Pure Hold’em Review

Poker is a unique game. It often plays out like a game of secrets and your visual appearance in game is just as important as the hands you play. How cool and calm you are (or not) can often turn the tide of a hand and bluffing your way to a sweet payout always feels great.

So far, video games haven’t really been able to come close to the real thing, mainly playing a video game about an already ages-old card game sounds about as exciting as a soft fart amidst a swift breeze, especially when you consider the sheer ear-bleeding velocity of some modern games, but also because that all-important human factor is so impossible to recreate through our favourite medium. Facial animations need to be spot on, human behaviour needs to be fully replicated, and the ebbing tide of bluffing versus real hands is so hard to code into AI that it’s no surprise there’s been no real break out success in poker games.

Unfortunately, Pure Hold’em by VooFoo Studios is no different.

First, let’s start off with the good. So, the visuals? They’re pretty nice. The tables are sleek, the cards bend and curve realistically, and the table cloth fabrics look beautiful, and choosing the luxury deck of cards means you can even see the reflective gold trim around the outside of the cards. It’s pretty well presented, and tables are often accompanied by some pretty jazz tunes, which really sound quite cheesy but thankfully, I’m a big fan of cheese. There is an informative tutorial to introduce you to the basics of the game which, if you’re an expert you won’t need but for those who’ve never played before it’s a really well put together introduction to the game itself. The hands of poker themselves can either be played offline with bots, with varying tables upping the ante in difficulty each time, or you can take your skills online against others. Each game will move along at a relatively brisk pace, probably as brisk as it gets with poker, as cards are dealt out quickly and smoothly with little time for thrills or spills.

Sadly, that’s really about it in terms of praise. The game looks relatively decent and the swift pace of the game ensures your attention-craving mind is kept in check, but it’s everything else around the game that holds it back. First of all, cards are dealt out like machine gun bullets from an invisible hand, floating above the table mysteriously, and it just feels bizarre. The cards are spit out mechanically across the table to your opponents, who for some strange reason are literally just computer screens. They aren’t even fully modelled human opponents. You’re playing poker against names on little tablet screens. If you thought you’d be able to read your opponents’ body language for any tells or signs of a lie, think again. It would have been fine if there were players sat around the desk but weren’t fully animated – truly anything is better than this – but computer screens? Really?

The lack of any present humans at your table is just strange and it often feels like you’ve been forced to play poker by some malevolent machine, pitted against brutal, faceless androids with no emotions. I wish that was the case; that SHODAN had captured you one final time for a deadly game of poker that lead you to question your sanity, but it’s not. This is just how the game is. A cold, lonely game of mediocre poker against small, shiny screens.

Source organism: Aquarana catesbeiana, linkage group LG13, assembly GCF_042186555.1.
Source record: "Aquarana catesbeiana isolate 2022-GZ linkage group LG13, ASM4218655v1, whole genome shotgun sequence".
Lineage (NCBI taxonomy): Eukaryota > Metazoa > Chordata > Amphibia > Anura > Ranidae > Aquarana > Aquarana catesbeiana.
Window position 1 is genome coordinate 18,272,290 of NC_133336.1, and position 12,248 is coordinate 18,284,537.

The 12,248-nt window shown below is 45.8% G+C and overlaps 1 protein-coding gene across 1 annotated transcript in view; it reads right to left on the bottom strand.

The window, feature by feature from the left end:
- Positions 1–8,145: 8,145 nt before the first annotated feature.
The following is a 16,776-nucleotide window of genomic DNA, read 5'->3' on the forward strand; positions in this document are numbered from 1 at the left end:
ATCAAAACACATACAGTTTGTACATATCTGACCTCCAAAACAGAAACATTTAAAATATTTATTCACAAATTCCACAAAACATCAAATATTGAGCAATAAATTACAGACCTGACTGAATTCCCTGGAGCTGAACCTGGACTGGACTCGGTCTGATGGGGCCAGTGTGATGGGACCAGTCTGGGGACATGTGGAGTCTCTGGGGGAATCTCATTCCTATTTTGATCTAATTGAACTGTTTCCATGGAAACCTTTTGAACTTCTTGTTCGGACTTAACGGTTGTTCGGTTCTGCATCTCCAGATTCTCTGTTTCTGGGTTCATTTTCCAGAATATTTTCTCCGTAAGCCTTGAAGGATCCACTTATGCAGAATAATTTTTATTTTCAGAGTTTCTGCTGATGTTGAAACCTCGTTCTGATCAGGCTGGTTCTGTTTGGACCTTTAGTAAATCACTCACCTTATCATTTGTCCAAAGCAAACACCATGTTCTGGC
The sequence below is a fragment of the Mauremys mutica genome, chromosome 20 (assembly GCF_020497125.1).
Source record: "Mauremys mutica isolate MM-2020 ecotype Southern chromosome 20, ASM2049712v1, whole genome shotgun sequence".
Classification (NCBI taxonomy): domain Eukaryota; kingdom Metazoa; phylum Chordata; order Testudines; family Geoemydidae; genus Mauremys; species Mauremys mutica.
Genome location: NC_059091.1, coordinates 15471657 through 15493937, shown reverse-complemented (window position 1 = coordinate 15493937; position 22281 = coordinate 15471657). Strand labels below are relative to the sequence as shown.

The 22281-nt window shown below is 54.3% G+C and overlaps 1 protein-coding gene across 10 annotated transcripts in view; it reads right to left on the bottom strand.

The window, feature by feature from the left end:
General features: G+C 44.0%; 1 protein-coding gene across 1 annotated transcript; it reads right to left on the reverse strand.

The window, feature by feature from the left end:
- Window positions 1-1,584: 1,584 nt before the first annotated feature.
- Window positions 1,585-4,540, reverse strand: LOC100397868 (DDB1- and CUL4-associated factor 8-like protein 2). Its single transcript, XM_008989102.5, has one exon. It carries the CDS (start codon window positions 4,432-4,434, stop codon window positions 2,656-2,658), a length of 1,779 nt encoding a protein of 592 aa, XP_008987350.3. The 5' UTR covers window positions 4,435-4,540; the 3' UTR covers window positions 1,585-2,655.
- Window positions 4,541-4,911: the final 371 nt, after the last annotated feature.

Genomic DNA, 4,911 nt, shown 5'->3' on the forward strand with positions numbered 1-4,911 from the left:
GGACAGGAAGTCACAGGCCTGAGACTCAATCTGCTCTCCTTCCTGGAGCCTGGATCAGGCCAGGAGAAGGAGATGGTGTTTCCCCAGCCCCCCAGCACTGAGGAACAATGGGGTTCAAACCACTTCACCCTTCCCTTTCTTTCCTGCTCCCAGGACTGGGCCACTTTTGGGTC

And aside from the actual poker table itself, the rest of the game is relatively bland to look at, with surprisingly little meat on the bones. Generally speaking, most of the game takes place at a poker table but for the rest, it’s just miserable grey menus and nothing else. You choose to start tournaments from soulless bleak windows, and there’s is barely any difference between tournament screens bar the inclusion of a sort of persistent leader board as you’d expect.

There are some brief customisation options though, which I was quite keen to get my hands on. Having played games like Pool Nation where a solid foundation of customisation is built into the game, I was really excited to hop in and take a look at what can be played around with. There are a stark selection of three customisation options per item (card deck, table cloth, etc.) and then the fourth item of each page is a shameful link to the in game store where you can buy more customisation for actual, real human money. Yes, this paid game, which costs £14.99, contains micro transactions. At the time of writing, there was nothing available to buy, and merely links to the steam store page for Pure Hold’em itself, but I think the suggestion speaks for itself. Culturally speaking, we’ve become slowly used to the idea of micro transactions over the years, and you’ll always get some games implementing it worse than others might do, but this is just sad. A game pricing this highly yet still beg for your money? Bad form VooFoo. And at £14.99, any extra customisation that is being put on sale should really be included in that price.


Pure Hold’em isn’t really a bad game. It plays a fairly competent game of poker and considering the barren wasteland of card games on Steam, it stands relatively comfortably among the wreckage, but make no mistake, Pure Hold’em is as barebones and bizarrely stripped down a game as any other free to play attempt you care to mention. With extra customisation options sat behind micro transactions, despite being already fairly pricey, it truly feels like it should have been a free-to-play offering rather than what we got. Nonetheless, the music and visuals paint a pleasant, relaxing experience, albeit one marred by a lack of the good ol’ human touch.

Pure Hold’em is available on PlayStation 4, Xbox One and PC. We reviewed the PC version.